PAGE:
I rigged up the glass udders and said a quick prayer for the old cow that had suffered from a fad and human idiocy. Made me feel better.

Shibori by udder light.
Early this morning the highway to Takao was empty and the valley was a cool silver blue as we drove. We said our goodbyes and it was suddenly silent as I drove back to Fujino to an empty house (except Snoopy) and more silence. The Textile tour preparations had taken up a solid eight month stretch of life.

Ten days flew by. We packed in a surprising amount of activities, some planned and some spontaneous. I'll write about them over the next month.

On the first day we arrived at the house and unpacked. Saito san and Junko prepared a sushi party for us.

After we hit the indigo vats.  I had a new stainless steel vat installed and we filled it with water, christened it with some sake and then added the indigo and then dyed some cotton thread. Kurihara san came the next day to pick up the thread and brought it back to us yesterday in a gorgeous knit.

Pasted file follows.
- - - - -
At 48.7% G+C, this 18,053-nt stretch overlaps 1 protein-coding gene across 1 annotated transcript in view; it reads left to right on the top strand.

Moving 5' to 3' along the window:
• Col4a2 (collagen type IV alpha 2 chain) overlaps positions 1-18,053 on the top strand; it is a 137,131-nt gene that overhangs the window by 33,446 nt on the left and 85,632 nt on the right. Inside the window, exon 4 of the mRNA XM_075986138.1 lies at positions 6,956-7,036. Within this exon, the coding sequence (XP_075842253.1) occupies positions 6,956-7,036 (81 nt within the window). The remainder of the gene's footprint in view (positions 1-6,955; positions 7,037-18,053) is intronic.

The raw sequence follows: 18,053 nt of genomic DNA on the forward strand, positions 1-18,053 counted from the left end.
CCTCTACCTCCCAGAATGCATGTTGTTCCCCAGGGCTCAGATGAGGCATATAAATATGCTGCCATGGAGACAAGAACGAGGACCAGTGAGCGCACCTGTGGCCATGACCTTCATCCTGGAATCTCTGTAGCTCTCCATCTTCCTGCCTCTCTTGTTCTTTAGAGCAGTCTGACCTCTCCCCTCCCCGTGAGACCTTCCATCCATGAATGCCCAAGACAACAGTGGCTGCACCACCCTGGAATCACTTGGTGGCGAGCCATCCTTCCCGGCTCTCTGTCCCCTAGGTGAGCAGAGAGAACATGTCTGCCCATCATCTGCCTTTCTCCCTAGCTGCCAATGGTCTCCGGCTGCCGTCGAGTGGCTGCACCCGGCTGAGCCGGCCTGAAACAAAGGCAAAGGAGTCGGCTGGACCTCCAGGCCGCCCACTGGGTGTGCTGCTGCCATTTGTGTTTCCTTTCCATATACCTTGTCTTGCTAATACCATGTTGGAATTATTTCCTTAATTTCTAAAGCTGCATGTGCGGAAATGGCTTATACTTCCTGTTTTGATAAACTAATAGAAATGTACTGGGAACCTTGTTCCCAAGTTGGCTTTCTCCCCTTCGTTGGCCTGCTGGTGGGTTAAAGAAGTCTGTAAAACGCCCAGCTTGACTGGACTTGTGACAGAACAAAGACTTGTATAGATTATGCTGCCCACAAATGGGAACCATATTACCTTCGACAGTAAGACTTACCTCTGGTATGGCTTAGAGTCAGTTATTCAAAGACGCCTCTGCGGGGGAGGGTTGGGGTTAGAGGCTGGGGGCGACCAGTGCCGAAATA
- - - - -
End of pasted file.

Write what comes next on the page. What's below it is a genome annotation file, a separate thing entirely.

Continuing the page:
Blandina holding out freshly dyed cotton thread.
The finished indigo knit fabric.
The view from the top of the village with mountain cherry blossoms out. 

Jean holding some freshly pulled natural madder/ akane.

Wednesday, 4 April 2012

Life Sign

The plum blossoms are out. They are almost two months late as the winter has been exceptionally cold. Looks as if the plums and the cherry blossoms will be back to back. We have had hurricane-force winds the past few days which seem never to abate.
Life is very good and very busy. Preparing for the tour members coming is eating into my blog time. I have a list of blogs and a stack of photos waiting to be put out but they will have to wait a little longer. I decided at the last minute that a second bathroom would be a good idea. The timing to put it in was a little awkward...wind storms and no walls at the north end of the house. Living in a wind tunnel for the time being.
The house has come along and I am humbled and so grateful to Yamaguchi sans, Kamei san, En san, Yoshi, Umemoto san and Marna and Shuji and many others for endlessly helping out and being cheerful. You are all making my heart ache with your kindness and generosity. The house might end up as a palace and then we can really enjoy it together.
I was honored to have the Ghibli folks over again the other day. Takahata san says he will bring the crew over to stay when the house is finished and the tour is over.